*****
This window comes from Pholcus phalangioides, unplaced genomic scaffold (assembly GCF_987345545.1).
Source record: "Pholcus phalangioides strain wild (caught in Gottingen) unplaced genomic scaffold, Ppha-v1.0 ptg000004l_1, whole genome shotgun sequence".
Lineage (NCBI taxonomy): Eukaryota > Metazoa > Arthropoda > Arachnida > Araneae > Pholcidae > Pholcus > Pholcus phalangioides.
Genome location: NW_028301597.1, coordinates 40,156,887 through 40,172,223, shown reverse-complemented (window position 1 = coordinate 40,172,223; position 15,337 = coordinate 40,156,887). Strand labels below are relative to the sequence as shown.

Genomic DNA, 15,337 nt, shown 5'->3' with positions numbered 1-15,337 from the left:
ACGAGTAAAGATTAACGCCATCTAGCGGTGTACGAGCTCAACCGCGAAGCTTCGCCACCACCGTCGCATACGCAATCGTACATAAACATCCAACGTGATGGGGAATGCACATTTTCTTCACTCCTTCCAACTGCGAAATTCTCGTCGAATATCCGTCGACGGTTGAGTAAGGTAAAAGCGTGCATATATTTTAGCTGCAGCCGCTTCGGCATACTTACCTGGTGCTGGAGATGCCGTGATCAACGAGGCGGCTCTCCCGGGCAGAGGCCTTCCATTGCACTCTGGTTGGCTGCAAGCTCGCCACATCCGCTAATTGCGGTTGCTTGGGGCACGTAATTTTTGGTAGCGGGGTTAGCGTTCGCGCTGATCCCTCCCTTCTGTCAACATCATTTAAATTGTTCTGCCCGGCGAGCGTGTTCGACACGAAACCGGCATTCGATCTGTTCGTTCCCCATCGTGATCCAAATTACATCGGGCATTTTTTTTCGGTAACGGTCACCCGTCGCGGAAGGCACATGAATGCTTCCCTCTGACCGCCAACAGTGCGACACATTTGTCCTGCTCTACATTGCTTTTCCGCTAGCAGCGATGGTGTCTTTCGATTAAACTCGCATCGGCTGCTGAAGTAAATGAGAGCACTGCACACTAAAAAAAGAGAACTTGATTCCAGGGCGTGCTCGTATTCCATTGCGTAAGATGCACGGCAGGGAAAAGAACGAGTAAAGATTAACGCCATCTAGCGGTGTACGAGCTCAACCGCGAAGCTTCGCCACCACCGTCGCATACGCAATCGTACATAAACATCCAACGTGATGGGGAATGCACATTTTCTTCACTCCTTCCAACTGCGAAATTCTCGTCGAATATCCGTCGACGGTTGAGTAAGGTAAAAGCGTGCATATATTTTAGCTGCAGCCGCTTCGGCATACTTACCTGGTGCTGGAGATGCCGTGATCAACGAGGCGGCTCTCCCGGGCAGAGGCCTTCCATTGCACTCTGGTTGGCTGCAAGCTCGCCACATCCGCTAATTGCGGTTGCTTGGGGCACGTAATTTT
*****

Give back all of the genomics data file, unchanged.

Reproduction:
This window comes from Pholcus phalangioides, unplaced genomic scaffold (assembly GCF_987345545.1).
Source record: "Pholcus phalangioides strain wild (caught in Gottingen) unplaced genomic scaffold, Ppha-v1.0 ptg000004l_1, whole genome shotgun sequence".
Lineage (NCBI taxonomy): Eukaryota > Metazoa > Arthropoda > Arachnida > Araneae > Pholcidae > Pholcus > Pholcus phalangioides.
Genome location: NW_028301597.1, coordinates 40,156,887 through 40,172,223, shown reverse-complemented (window position 1 = coordinate 40,172,223; position 15,337 = coordinate 40,156,887). Strand labels below are relative to the sequence as shown.

Genomic DNA, 15,337 nt, shown 5'->3' with positions numbered 1-15,337 from the left:
ACGAGTAAAGATTAACGCCATCTAGCGGTGTACGAGCTCAACCGCGAAGCTTCGCCACCACCGTCGCATACGCAATCGTACATAAACATCCAACGTGATGGGGAATGCACATTTTCTTCACTCCTTCCAACTGCGAAATTCTCGTCGAATATCCGTCGACGGTTGAGTAAGGTAAAAGCGTGCATATATTTTAGCTGCAGCCGCTTCGGCATACTTACCTGGTGCTGGAGATGCCGTGATCAACGAGGCGGCTCTCCCGGGCAGAGGCCTTCCATTGCACTCTGGTTGGCTGCAAGCTCGCCACATCCGCTAATTGCGGTTGCTTGGGGCACGTAATTTTTGGTAGCGGGGTTAGCGTTCGCGCTGATCCCTCCCTTCTGTCAACATCATTTAAATTGTTCTGCCCGGCGAGCGTGTTCGACACGAAACCGGCATTCGATCTGTTCGTTCCCCATCGTGATCCAAATTACATCGGGCATTTTTTTTCGGTAACGGTCACCCGTCGCGGAAGGCACATGAATGCTTCCCTCTGACCGCCAACAGTGCGACACATTTGTCCTGCTCTACATTGCTTTTCCGCTAGCAGCGATGGTGTCTTTCGATTAAACTCGCATCGGCTGCTGAAGTAAATGAGAGCACTGCACACTAAAAAAAGAGAACTTGATTCCAGGGCGTGCTCGTATTCCATTGCGTAAGATGCACGGCAGGGAAAAGAACGAGTAAAGATTAACGCCATCTAGCGGTGTACGAGCTCAACCGCGAAGCTTCGCCACCACCGTCGCATACGCAATCGTACATAAACATCCAACGTGATGGGGAATGCACATTTTCTTCACTCCTTCCAACTGCGAAATTCTCGTCGAATATCCGTCGACGGTTGAGTAAGGTAAAAGCGTGCATATATTTTAGCTGCAGCCGCTTCGGCATACTTACCTGGTGCTGGAGATGCCGTGATCAACGAGGCGGCTCTCCCGGGCAGAGGCCTTCCATTGCACTCTGGTTGGCTGCAAGCTCGCCACATCCGCTAATTGCGGTTGCTTGGGGCACGTAATTTT